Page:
As I planned my recent trip to ISTE, I had several paths from Salt Lake City to Denver to consider. I could fly, or there were two logical ways to drive there.The quickest option would be an hour and twenty-minute flight. Although it was the quickest, it was also the most expensive.
The quickest option would be an hour and twenty-minute flight. Although it was the quickest, this was also the most expensive choice.
The cheaper option was to drive. This option would also give me more freedom to get around while in Denver and provided me an entire car full of space for packing. If deciding to drive, I now had to make a new choice. I could take the northern or southern routes around the Rocky Mountains. Going north was seventeen minutes quicker, but the southern route was much more scenic.
So which path should I take? We could argue extensively which of these paths is the best, but it depends on several factors. I would also suggest that doing so would be a waste of time that is better spent moving forward towards our destination.
Just like my journey to Denver, there are also multiple paths to reach our goals in education. At ISTE I noticed many vendors, teachers, and Educelebs promoting their preferred educational paths. They had data, swag, examples, and thousands of followers that made it easy to believe their path would get students to where they needed to go.
There were game changing devices, 1 to 1 initiatives, programming, coding, makerspace, creating less stressful environments, how to keep up with other countries, no homework, flipped homework, easier ways to keep track of homework, turning ownership over to our students, project based learning, BYOD, and dozens of other things that would change education for the better.
A lot of time was spent this past week discussing which of these paths would best get us to our destination. As a teacher, I love innovation and doing things differently. Conferences like this get me super excited, and then I come home and try to face the reality of making that change actually happen.
I know that I am prone to being the teacher that hears the latest and greatest idea and jumps right in. After attending ISTE I have dozens of paths I want to take. Passionate people inspired me and I want to follow! But if we stick to the travel metaphor, it’s not possible to take every path. I could end up driving around in circles for hours switching back and forth and never arrive at my destination.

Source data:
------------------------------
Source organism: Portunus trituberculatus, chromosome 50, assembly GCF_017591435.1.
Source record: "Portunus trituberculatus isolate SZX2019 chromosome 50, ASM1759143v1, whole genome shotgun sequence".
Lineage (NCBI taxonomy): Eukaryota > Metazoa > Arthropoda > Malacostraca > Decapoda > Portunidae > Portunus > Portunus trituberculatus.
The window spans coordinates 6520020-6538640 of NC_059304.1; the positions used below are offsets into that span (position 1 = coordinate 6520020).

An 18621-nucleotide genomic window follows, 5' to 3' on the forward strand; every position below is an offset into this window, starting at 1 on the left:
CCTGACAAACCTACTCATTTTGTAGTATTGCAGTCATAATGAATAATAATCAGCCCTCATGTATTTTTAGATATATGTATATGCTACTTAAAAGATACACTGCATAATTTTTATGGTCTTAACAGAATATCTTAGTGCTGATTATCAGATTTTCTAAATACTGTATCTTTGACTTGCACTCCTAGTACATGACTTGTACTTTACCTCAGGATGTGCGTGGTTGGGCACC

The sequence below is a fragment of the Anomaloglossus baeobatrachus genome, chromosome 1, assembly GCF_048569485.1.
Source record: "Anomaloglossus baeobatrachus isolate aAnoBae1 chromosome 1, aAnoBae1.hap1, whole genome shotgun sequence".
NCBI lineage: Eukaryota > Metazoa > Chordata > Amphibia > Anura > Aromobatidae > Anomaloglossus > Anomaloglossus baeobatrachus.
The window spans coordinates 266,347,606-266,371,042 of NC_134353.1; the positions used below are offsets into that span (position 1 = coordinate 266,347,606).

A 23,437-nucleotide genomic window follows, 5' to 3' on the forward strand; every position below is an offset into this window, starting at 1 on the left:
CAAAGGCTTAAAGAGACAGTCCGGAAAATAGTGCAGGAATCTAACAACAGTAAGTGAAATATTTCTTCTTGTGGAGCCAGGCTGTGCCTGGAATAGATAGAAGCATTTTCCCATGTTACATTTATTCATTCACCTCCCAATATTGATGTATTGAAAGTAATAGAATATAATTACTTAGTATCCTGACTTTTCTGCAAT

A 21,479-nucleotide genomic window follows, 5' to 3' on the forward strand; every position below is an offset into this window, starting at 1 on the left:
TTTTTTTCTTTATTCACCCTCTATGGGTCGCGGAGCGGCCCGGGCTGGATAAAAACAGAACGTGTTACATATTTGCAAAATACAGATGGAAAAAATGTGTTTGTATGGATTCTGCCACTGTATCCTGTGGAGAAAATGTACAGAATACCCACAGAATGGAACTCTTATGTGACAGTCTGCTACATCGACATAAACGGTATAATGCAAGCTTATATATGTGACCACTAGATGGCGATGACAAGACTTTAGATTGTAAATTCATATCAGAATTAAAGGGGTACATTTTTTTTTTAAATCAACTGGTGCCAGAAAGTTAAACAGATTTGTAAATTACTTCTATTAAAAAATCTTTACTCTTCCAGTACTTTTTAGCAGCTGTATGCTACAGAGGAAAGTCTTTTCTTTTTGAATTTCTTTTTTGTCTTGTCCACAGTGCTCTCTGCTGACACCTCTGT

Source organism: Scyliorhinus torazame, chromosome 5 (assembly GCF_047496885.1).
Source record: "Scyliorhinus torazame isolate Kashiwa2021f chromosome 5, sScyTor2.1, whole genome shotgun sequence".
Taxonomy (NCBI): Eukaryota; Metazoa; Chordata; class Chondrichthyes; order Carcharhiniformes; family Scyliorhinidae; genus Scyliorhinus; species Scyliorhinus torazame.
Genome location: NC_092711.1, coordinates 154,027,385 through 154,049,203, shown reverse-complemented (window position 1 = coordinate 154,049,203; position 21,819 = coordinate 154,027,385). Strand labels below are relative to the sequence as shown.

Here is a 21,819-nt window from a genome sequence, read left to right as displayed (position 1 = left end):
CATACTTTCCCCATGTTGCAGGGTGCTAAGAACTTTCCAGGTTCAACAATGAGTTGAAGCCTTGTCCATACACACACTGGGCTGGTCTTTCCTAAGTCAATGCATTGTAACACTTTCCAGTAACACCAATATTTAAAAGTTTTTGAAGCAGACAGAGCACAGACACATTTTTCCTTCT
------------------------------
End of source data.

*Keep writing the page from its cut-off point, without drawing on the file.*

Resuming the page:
So which path do I take? Who is right? Thousands of voices this week told me which path was best, some sounded too good to be true, some conflicted, some fit my skills, and others would really stretch my comfort zone. So which way should I go?
A wise teacher told me early in my career to focus on one thing each year that I wanted to improve. If each year I improve one aspect of my teaching, I will achieve that goal. Once I’ve reached that goal I can reach the next checkpoint and it won’t be long until I have gone a long way.
There is no reason to have to continually reinvent myself. No need to be tossed to and fro carried about by every wind of educational doctrine. If I tried everything I heard this weekend, I would be overwhelmed and burnt out in no time, like many of our nation’s teachers.
Change is hard. Our first iteration rarely works out as perfectly as we intend. This doesn’t mean we shouldn’t try new things, but any new idea takes time and practice. Our expectations and reality don’t always come true right away or on our first try.
As great as the continuous cycle of new paths in education are, and we should always be looking to improve, there is also great value in time-tested ideas. Paths that have been traveled on for years have been for a reason. So my original question still hasn’t been answered. Which path should I take? Which path should you take?
That depends. Just like my path to Denver, there are several viable options. If I wasn’t paying my own way, I would have chosen to fly. With driving, I could have gone the quickest path that my phone recommended, or I could enjoy the journey a little more with just a little bit more time.